To the right of the compact Daeung-jeon Hall is another compact shrine hall. This shrine hall is the Yongwang-dang Hall. The front doors to this shaman shrine hall are lined with two dragon murals: one yellow and one blue. Stepping inside the Yongwang-dang Hall, you’ll instantly notice the three images of Yongwang (The Dragon King) on the main altar. They are meant to represent the three seas that surround the Korean Peninsula: the East Sea, the East China Sea, and the Yellow Sea. And below the Plexiglas flooring, you’ll find a stone statue of a dragon underneath your feet.

Now, between the Daeung-jeon Hall and the Yongwang-dang Hall, you’ll find a winding pathway of stairs that leads you up towards the newly built Sanshin-gak Hall. Housed inside this beautiful new Sanshin-gak Hall are eight statues dedicated to Sanshin (The Mountain Spirit). There are seven male Sanshin statues and one female Sanshin statue in the centre. These eight statues are meant to represent the Eight Provinces of Korea, which occurred during most of the Joseon Dynasty (1392-1910). This administrative organization of the country into eight provinces lasted for over 480 years from 1413 to 1895. And while the country has been divided in half, these provinces are still reflected in the division of Korea provinces to this day. It’s rare to find eight Sanshin statues inside a Sanshin-gak Hall. In fact, it’s a first for me.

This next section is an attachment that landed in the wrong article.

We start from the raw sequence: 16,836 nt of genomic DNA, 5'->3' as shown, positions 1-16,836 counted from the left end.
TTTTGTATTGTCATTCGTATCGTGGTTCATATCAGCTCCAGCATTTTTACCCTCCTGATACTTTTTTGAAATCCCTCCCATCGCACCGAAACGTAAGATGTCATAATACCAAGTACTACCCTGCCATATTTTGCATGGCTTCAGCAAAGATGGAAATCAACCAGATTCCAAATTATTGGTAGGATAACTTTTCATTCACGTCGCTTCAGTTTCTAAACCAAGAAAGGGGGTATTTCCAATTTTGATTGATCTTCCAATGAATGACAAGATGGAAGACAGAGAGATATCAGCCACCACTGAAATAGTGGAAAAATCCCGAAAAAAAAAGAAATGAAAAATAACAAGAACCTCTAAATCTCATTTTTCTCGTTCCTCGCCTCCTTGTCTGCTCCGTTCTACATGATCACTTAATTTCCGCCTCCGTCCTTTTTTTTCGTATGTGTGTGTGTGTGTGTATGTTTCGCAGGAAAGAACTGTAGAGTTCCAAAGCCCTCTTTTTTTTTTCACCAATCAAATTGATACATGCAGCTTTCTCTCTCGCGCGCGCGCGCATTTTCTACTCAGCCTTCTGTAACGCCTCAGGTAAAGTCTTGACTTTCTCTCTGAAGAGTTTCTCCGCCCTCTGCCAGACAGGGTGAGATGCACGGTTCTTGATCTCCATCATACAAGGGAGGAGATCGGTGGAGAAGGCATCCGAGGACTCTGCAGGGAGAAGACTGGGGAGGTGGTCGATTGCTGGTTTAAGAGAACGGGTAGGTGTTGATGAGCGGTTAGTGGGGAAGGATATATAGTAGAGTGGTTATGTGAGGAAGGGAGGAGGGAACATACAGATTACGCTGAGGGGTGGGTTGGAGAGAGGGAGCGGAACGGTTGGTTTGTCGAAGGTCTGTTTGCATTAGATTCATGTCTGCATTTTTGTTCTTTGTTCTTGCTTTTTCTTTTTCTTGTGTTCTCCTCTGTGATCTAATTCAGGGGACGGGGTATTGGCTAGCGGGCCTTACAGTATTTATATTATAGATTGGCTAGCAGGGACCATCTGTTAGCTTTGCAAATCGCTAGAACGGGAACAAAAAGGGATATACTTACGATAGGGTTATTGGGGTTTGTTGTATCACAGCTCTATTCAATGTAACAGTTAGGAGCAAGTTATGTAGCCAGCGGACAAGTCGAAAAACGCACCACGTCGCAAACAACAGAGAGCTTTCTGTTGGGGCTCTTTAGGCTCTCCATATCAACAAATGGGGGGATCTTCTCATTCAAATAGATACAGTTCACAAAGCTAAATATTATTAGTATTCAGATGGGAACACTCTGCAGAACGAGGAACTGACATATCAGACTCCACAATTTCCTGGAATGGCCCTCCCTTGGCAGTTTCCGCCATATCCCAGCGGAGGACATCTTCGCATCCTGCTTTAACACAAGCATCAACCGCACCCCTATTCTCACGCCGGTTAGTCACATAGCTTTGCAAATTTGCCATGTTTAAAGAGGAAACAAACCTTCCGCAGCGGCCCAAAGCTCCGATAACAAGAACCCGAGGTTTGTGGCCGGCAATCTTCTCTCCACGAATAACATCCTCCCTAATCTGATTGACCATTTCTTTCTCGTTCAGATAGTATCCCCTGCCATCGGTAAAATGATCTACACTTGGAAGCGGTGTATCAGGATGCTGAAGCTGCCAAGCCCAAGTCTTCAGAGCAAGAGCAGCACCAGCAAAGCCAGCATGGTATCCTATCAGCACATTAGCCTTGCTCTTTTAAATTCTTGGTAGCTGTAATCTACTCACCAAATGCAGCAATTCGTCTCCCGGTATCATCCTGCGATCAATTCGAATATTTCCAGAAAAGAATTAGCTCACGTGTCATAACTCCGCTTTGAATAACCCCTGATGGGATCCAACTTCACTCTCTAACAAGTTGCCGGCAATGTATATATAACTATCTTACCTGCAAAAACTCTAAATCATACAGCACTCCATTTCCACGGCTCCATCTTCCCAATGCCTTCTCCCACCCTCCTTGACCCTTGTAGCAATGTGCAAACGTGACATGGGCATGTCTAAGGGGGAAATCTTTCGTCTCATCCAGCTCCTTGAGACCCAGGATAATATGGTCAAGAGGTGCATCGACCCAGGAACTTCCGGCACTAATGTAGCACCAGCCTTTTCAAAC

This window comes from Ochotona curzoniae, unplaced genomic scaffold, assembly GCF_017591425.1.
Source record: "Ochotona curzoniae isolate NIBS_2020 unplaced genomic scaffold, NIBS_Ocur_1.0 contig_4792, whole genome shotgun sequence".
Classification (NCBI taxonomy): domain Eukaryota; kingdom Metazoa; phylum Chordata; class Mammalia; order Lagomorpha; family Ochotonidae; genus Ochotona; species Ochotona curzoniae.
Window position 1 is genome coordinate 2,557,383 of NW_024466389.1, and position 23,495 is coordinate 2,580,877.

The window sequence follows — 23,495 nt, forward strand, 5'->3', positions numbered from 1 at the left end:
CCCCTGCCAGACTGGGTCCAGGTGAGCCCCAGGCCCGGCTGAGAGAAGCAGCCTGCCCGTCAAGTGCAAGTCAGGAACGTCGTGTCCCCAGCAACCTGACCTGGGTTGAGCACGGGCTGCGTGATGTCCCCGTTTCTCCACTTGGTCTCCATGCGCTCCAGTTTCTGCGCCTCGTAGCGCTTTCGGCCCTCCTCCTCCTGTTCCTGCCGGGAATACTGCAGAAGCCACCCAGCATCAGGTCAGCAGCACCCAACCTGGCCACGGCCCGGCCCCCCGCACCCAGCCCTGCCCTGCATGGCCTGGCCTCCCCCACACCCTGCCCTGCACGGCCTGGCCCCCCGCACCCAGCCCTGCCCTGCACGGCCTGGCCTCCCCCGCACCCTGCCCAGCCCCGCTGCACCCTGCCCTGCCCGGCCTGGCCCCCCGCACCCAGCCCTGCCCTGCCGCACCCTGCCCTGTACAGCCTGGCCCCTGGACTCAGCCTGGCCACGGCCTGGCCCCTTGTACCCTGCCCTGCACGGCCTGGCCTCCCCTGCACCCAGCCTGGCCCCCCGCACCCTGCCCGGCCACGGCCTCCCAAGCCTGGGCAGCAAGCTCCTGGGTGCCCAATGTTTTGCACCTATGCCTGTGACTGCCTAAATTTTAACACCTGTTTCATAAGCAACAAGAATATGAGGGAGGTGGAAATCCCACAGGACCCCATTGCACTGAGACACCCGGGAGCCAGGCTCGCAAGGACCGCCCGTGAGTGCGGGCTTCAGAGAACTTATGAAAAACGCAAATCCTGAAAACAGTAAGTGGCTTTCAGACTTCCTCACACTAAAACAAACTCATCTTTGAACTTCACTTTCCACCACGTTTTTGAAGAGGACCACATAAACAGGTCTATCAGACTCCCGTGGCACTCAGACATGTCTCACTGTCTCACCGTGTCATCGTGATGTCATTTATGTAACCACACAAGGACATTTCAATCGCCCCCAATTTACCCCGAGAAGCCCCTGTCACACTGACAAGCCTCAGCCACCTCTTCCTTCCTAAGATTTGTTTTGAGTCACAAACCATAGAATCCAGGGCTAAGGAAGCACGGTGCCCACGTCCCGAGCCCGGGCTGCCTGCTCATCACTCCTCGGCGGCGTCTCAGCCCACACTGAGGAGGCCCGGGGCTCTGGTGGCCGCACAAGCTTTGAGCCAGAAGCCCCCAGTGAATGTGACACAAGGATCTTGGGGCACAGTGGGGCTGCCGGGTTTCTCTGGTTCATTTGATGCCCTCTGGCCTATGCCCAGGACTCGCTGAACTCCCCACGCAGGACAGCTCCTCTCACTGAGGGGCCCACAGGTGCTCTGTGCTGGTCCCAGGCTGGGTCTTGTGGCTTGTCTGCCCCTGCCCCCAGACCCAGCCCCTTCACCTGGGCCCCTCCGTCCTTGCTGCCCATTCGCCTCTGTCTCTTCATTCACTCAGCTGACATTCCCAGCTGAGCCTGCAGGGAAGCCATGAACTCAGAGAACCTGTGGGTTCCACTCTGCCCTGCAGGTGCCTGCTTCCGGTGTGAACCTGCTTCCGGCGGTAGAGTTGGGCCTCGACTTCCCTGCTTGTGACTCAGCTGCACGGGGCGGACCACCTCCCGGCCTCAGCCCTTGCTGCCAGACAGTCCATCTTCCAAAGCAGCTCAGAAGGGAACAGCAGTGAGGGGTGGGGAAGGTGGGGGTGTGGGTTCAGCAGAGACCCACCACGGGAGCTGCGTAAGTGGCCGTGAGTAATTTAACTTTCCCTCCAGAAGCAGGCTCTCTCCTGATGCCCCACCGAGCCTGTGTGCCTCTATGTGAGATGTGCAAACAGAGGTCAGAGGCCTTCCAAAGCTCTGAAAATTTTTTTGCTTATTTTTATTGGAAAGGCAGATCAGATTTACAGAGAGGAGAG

How To Get There

From the Gyeongju Train Station, there’s a bus stop at the neighbouring post office. You’ll need to take either Bus #150 or Bus #150-1 to get to the Gameunsa-ji Temple Site stop. The bus ride from the Gyeongju Train Station to Gameunsa-ji Temple Site will last thirty-eight stops, or one hour and twenty minutes. From the Gameunsa-ji Temple Site, you’ll need to hang a right and pass by all the restaurants and convenience stores. Use the statue of Gwanseeum-bosal (The Bodhisattva of Compassion) to guide you towards Jingwangsa Temple up the dirt road.

Overall Rating: 5/10

Not only is this temple lesser known, but so too is the Korean Buddhist order that it falls under. Adding to the uniqueness of the temple are the three Yongwang (Dragon King) statues and paintings inside the Yongwang-dang Hall and the eight Sanshin (Mountain Spirit) murals inside the newly constructed Sanshin-gak Hall. Adding to the temple’s overall appearance is its proximity to the historic Gameunsa-ji Temple Site. So make a day of it and enjoy!

The dirt road leading up to Jingwangsa Temple.
The temple courtyard at Jingwangsa Temple with the Daeung-jeon Hall in the centre.
A look inside the Daeung-jeon Hall.
The Yongwang-dang Hall.
The three Yongwang (Dragon Kings) inside the Yongwang-dang Hall.
The dragon at your feet under Plexiglas inside the Yongwang-dang Hall.
The view from the Yongwang-dang Hall.
The newly built Sanshin-gak Hall.
Six of the eight Sanshin (Mountain Spirits) inside the Sanshin-gak Hall.
And the two other Sanshin (Mountain Spirit) statues inside the Sanshin-gak Hall.
And the female Sanshin that rests in the centre of the main altar of the Sanshin-gak Hall.
And the view from the Sanshin-gak Hall.